If the courts declared Bevin’s order null and void, he could face the possibility of going back to work for the old board. Not likely that he would want to resign twice, or give some of the original trustees the satisfaction of seeing that happen.
Since his “resignation” on Wednesday, Ramsey has turned his full attention to the University of Louisville Foundation. He intends to retain his position as ULF President, continuing to raise funds in support of the University.
For the time being, however, he intends to get some rest and relaxation. He and Jane Ramsey are heading out this weekend with the family for seven days at a resort in North Carolina.
“It will be good to get away for a few days,” he says in the understatement of the week.
The Thinker is more alone today than ever on his perch in front of Grawemeyer Hall.
Jim Ramsey earned and deserved a farewell tour over the next academic year as President at the University of Louisville. But after six hours of negotiations on Wednesday, his offer to resign was accepted, effective immediately.
The Jim Ramsey era, from 2002 to 2016, will be remembered as a time of unprecedented growth for the University. Great strides in all areas of endeavor, including academic, athletic, student enrollment, graduation rates, and physical facilities.
Under his guidance, the school experienced a metamorphosis of mammoth proportions, transforming from a small sleepy aging commuter school to a dynamic campus attracting thousands of campus residents. This was accompanied by beautification efforts that left no area untouched, ranging from the restoration of The Thinker to the addition of striking new entrances on all sides of the campus.
Jim Ramsey may have done his job too well to suit some people, some of them threatened by UofL’s incredible advancements. Among them Steve Beshear, the former Governor, who ignored laws concerning university boards, placing donors on the board who had questionable loyalties to UofL.
Among the board members were some developers who resented the competition from the University, which was expanding in South Louisville, on the downtown medical campus and on the Shelby Campus in the East End. This along with plans for a major research park in an area adjoining the Speed School and Papa John’s Cardinal Stadium.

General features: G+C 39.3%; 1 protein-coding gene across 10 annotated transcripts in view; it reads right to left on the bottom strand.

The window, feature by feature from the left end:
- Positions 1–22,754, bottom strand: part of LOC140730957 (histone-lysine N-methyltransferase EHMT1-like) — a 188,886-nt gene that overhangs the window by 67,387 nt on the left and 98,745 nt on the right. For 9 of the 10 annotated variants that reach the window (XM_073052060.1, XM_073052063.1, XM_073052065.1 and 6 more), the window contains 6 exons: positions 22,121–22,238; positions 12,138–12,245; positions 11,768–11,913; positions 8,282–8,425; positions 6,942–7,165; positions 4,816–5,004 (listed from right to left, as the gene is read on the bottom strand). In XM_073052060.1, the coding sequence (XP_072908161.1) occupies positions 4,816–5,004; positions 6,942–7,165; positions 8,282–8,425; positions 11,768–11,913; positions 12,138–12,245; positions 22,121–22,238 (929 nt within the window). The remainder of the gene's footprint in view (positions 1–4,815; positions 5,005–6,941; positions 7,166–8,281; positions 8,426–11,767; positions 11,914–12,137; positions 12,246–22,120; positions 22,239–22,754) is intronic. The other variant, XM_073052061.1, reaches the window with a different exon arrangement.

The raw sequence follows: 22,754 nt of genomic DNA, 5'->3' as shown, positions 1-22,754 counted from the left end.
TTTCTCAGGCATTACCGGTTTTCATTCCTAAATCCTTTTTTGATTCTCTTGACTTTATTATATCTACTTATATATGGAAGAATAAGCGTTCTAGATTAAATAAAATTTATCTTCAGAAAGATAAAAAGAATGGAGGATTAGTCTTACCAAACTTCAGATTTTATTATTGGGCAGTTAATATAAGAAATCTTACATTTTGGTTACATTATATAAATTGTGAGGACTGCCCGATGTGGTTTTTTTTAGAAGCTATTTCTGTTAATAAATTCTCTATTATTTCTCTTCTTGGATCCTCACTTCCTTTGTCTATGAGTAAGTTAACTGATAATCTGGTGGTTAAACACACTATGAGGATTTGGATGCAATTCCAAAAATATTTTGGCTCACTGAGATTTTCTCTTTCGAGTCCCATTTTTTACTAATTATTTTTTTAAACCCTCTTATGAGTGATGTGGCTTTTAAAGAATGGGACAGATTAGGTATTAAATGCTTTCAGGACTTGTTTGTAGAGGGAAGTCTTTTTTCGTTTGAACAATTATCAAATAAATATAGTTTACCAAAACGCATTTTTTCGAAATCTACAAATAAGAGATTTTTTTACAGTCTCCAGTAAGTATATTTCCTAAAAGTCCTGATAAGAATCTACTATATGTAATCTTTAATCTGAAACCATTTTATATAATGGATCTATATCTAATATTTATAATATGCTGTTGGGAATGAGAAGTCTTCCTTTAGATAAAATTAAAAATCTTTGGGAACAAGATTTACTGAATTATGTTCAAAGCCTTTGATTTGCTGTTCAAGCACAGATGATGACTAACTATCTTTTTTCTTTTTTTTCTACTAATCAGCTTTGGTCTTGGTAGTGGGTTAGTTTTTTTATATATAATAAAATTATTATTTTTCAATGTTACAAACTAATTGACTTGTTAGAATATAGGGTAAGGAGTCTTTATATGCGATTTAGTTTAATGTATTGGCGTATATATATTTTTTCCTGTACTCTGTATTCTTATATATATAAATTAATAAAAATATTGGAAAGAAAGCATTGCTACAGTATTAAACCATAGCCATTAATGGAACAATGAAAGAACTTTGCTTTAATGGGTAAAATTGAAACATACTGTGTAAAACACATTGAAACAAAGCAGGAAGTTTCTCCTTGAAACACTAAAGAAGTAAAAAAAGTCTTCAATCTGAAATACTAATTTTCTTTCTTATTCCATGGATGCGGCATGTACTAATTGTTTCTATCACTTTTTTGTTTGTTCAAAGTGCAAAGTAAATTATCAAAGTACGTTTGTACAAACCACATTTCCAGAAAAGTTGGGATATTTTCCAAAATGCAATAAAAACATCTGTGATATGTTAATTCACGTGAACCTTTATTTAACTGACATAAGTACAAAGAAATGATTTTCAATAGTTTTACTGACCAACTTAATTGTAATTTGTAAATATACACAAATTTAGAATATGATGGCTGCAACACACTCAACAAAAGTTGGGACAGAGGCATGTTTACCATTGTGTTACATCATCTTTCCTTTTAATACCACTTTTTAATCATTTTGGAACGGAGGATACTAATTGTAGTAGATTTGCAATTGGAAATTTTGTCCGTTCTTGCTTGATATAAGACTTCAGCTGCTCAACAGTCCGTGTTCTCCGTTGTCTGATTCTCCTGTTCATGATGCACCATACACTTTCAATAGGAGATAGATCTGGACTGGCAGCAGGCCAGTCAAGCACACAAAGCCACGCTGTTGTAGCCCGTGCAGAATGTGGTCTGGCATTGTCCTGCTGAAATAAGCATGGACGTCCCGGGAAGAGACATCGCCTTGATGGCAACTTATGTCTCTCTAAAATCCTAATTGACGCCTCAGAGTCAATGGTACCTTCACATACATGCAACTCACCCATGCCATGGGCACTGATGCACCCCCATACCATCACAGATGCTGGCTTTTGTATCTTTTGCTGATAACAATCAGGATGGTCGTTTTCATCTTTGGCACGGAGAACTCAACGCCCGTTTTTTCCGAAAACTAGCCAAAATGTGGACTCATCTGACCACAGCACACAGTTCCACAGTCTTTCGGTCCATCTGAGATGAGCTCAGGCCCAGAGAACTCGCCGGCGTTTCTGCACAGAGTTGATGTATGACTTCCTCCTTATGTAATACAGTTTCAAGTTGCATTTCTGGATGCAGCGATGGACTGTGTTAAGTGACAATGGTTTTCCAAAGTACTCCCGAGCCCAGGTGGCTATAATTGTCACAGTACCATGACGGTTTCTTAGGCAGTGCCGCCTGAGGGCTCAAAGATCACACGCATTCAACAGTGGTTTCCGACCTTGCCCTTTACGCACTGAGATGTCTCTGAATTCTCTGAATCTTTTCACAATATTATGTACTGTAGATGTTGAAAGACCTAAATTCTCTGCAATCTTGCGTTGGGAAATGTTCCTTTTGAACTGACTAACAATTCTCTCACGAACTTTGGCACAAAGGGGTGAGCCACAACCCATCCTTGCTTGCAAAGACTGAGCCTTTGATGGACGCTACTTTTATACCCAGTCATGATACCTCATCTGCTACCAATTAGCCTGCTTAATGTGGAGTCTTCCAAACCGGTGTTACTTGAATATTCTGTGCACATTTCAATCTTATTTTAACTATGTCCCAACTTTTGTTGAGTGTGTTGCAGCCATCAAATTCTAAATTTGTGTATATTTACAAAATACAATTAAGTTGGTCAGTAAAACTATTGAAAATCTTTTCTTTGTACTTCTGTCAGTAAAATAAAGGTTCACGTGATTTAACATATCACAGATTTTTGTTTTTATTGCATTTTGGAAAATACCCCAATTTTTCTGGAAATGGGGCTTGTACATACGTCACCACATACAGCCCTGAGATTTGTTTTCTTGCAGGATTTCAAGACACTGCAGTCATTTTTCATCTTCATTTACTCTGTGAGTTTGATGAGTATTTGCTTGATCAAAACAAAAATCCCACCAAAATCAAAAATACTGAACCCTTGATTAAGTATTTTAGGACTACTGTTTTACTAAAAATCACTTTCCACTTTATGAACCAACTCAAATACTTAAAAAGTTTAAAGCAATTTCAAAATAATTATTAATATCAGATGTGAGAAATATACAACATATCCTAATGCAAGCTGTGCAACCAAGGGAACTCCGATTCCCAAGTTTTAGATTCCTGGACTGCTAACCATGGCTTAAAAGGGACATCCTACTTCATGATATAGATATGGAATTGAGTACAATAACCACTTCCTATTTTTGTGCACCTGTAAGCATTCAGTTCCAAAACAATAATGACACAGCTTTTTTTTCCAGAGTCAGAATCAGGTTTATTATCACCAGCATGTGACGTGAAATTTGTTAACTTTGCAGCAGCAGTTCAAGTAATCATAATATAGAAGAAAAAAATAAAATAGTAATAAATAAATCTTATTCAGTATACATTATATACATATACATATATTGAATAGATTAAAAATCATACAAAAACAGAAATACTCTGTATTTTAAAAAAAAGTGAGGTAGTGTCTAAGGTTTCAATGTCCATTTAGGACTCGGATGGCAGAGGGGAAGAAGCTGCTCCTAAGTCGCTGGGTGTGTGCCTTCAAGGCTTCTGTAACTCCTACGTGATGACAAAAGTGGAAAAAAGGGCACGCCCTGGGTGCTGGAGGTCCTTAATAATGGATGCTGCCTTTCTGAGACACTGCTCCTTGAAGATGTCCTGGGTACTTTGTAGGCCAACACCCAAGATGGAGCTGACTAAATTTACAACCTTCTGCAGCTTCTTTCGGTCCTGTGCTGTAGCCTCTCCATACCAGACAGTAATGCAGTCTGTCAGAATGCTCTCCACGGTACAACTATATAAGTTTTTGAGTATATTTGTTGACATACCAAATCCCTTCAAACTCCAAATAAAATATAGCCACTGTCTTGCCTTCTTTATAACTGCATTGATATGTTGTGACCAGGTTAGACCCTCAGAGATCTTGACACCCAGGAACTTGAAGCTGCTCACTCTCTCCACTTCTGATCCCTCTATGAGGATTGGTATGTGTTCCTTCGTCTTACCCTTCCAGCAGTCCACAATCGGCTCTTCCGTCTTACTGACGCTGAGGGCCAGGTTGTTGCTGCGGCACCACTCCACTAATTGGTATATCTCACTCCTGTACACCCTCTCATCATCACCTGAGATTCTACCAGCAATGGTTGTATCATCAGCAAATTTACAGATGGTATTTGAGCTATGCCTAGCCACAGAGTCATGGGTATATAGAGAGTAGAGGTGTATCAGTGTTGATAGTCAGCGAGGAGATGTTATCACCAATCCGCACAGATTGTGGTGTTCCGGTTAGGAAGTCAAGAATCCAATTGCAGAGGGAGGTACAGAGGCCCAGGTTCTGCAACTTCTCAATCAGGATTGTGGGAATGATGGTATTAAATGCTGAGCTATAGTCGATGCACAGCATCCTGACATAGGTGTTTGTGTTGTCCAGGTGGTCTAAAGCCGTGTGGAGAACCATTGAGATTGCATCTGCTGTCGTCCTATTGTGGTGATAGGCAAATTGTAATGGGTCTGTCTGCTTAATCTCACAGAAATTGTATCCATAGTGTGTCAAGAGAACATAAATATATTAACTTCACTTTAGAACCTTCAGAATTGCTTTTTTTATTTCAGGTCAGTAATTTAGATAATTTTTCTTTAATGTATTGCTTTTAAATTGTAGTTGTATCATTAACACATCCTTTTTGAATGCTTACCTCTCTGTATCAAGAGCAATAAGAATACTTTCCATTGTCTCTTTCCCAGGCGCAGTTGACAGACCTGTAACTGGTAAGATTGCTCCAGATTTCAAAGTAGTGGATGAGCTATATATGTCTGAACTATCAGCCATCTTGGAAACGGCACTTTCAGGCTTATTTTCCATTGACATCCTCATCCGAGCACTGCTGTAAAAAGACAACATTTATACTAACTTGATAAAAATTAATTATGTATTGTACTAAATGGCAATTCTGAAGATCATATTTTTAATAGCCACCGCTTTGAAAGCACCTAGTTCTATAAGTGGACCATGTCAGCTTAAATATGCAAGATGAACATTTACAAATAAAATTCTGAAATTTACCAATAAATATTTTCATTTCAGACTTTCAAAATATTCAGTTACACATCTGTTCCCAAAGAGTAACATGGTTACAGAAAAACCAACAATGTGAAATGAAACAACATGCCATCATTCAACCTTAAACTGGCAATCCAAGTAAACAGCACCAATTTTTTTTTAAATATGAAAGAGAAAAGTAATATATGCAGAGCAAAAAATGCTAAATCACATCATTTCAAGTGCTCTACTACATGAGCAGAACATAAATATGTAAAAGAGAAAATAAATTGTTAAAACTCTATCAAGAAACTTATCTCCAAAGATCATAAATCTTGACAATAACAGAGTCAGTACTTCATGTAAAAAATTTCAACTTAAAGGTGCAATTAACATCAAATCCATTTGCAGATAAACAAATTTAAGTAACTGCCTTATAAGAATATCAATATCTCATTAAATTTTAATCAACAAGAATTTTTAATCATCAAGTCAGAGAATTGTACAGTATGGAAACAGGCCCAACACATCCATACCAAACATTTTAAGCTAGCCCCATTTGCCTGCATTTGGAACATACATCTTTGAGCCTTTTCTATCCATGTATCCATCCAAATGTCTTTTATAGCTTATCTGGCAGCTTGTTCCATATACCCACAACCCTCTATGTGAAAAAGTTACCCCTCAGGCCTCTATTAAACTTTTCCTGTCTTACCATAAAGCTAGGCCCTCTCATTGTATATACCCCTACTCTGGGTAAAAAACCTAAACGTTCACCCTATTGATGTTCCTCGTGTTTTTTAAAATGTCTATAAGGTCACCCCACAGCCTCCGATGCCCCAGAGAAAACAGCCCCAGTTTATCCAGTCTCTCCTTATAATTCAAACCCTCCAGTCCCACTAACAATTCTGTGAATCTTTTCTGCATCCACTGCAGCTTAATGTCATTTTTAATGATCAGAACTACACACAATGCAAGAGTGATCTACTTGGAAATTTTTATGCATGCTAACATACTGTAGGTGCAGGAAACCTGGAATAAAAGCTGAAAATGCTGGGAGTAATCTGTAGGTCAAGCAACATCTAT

Born and raised in Louisville, Ramsey was a leader with inexhaustible energy, dedicated to the University, totally driven in desire to take UofL to plateaus that would have been unimaginable 20 years ago. The legacy will continue to grow and flourish long after the President cleans out his desk on Thursday.
Coincidental to all the progress at UofL in recent years came some troubling issues that were neither his fault or remotely under his control. Trusted individuals helping themselves to federal grant monies, blackening the eye of the University, time and time again it seemed, tainting the administration.
A local newspaper fixated on the negative. Old money people wanting to exert their influence on a growing university. Developers resenting the University’s growth. Gubernatorial appointments clearly designed to create division on the board. The controversy continued to grow, eventually overshadowing all the good that had been accomplished.
Governor Matt Bevin forced to dismiss an entire Board of Trustees. Attorney General Andy Beshear filing a lawsuit to declare the appointments illegal and, in the process, leading to a circus atmosphere, creating uncertainty. The new board concluding that Jim Ramsey was becoming a magnet for controversy and that a new beginning was best for the University.
Jim Ramsey should have been riding on the shoulders of appreciative UofL alumni and supporters as he departed the campus on Wednesday. He leaves behind a legacy of accomplishments and respect that will be difficult to match. He also leaves a strong foundation that will make it possible for his successor to envision achieving the goal of becoming one of the nation’s premier metropolitan research universities.
Jim Ramsey was well on his way to making that happen.